I think Trump is an awful candidate of course, and that his candidacy was one of the biggest (if not the biggest) blunders in Republican history. Almost any of the other candidates would have been much better. Also, he seems to suffer from enormous character flaws (at the very least). However, although she is not as odious as Trump in public, I am not naive enough to think that Clinton is substantially better qua human being than Trump.

And besides, I should not vote based on whether the person is good or not, but based on what I believe he or she is likely to do. One need not intend any expression of approval of (“endorse”) the behavior or character of the person who gets one’s vote. It is irrational to think of voting except in instrumental terms. To that extent, I can grant that Trump is a bad, even awful, person, and I can still consistently say that it would be overall better for the country if he were the president rather than Clinton. This is due, in part, to the credible risk inherent in a Clinton presidency, a result of the present liberal regime of rule by fiat in place of the rule of law. In circumstances such as these, for anyone concerned for the future of conservatism in the United States, voting for Trump is reasonable, even if not ideal.

*The editor would like to note that the Daily Nous is refusing to publish comments from users whose names link to Rightly Considered. See this post for more details. This is rather strange (or is it?).

Ideal Observer

An academic philosopher someplace, somewhere. A dispassionate judge of facts and evidence. Interests include politics, economics, religion, and morals. Obviously a devout Christian, and obviously very conservative.

View All Posts

13 Comments

  1. Nice one, IO.

    I thought it remarkable that Justin from Daily Nous just couldn’t see how conservative philosophers could vote for Trump. It’s like he suffers from a cognitive disability, unable to get into the mind of a conservative and think like one even for a moment. One suspects that it’s because he doesn’t have a diverse group of friends and hasn’t discussed political issues with conservatives at any depth. It’s rather a shame and embarrassing if so.

    • Well, I’m sure he *can* see how one would vote for Trump. It’s just that, by feigning ignorance in this way, he can shame people who “should know better.”

      I’m not voting in this election, but I can see why conservatives would vote for Trump. It doesn’t take a PhD in philosophy to see that.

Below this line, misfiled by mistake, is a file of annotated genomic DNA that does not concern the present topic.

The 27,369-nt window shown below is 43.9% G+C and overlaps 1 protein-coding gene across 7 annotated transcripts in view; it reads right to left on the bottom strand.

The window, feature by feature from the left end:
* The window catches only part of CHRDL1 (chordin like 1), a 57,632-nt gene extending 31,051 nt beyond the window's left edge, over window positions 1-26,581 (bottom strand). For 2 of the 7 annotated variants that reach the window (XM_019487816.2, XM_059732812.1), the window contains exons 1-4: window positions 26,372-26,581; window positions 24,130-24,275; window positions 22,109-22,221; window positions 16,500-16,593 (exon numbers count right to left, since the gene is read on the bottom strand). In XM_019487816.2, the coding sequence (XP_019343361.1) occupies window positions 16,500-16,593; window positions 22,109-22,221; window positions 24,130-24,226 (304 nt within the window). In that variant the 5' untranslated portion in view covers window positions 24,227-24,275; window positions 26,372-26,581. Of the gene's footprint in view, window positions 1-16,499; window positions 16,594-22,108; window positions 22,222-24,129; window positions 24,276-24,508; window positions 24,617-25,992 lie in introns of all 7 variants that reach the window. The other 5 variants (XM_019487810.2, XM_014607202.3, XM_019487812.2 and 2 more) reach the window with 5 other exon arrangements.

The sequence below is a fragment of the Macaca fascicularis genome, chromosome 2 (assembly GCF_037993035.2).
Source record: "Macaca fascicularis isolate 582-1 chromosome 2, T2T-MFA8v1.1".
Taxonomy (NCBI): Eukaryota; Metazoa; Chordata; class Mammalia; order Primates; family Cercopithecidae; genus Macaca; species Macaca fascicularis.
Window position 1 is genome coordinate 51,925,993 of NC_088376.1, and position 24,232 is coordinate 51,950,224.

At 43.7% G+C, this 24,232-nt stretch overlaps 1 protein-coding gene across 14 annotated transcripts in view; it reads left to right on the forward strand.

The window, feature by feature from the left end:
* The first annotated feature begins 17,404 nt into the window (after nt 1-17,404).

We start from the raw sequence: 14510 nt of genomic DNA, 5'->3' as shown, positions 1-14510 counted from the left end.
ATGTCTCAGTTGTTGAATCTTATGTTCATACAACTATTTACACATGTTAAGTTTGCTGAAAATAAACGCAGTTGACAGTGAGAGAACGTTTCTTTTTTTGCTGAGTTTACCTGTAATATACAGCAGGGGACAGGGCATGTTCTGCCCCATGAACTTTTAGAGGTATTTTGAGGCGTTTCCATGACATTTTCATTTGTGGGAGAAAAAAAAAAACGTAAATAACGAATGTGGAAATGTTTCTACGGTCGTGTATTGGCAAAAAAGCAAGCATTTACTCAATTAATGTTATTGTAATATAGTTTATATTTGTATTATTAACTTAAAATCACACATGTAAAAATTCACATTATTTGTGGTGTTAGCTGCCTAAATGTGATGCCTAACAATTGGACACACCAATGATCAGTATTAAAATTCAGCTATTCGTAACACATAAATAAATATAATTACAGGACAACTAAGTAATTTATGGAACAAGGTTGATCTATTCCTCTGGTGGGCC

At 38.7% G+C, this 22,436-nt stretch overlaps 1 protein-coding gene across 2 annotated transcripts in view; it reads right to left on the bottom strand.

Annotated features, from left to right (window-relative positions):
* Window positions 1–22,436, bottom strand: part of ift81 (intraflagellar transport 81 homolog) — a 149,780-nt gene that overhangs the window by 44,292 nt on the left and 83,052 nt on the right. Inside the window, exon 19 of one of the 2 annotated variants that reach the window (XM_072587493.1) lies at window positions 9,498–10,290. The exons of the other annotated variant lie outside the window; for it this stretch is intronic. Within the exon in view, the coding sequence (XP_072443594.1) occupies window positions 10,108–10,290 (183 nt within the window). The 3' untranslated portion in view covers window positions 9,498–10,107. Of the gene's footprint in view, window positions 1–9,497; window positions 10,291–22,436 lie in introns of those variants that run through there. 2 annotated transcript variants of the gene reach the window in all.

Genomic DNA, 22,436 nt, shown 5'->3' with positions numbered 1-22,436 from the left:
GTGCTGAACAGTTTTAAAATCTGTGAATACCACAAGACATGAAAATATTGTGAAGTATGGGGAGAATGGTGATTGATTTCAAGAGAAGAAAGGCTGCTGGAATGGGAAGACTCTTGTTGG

2. Wow, what a vicious diatribe against Trump. And not a single piece of evidence cited to justify the vitriol. Such a hateful, fact-free rant hardly does anything to commend *your* character, IO. 🙁

  3. I’d be interested to know what you think of the argument in this post at Slate Star Codex: http://slatestarcodex.com/2016/09/28/ssc-endorses-clinton-johnson-or-stein/

    The author there (in my understanding) suggests that Trump winning would be bad for political moderation and avoiding the hegemony of the left, since there would be a backlash (and accepting that there would be a backlash is of course compatible with endorsing his policies and decisions) and lots of people would grow up around that and swing left in reaction. And it would give the far left too much ammunition. As someone who cares about political moderation, I take this argument very seriously.

    • Anonymous I fully agree with that case, which is part of why I’ve been NeverTrump for a long time now. With that said, it’s not a problem that some philosophers should be able to vote for the guy. Heck, most of them voted for Bernie Sanders and what’s moral about that?

  4. Stop harping on Trump’s well known defects. He does in fact have many positive virtues demonstrable from his life and career. Ye shall know them by their fruits. If Trump were anywhere near as bad or odious as he is presented, his children would have been corrupt and corrupted as all hell. He’s obviously done a good job raising them, just as he has obviously done a good job managing, maintaining and growing his inheritance, weathering all the myriad financial storms that have come and gone.

    Donald Trump has never drank or smoked a day in his life. This was because a brother of his died young enjoying too much of the more extreme temptations of affluence, including hard drugs (I am told). That brother, on his deathbed, made Trump swear he would not waste his life as he had. As far as everyone knows, Donald Trump has faithfully kept that promise to his dying brother.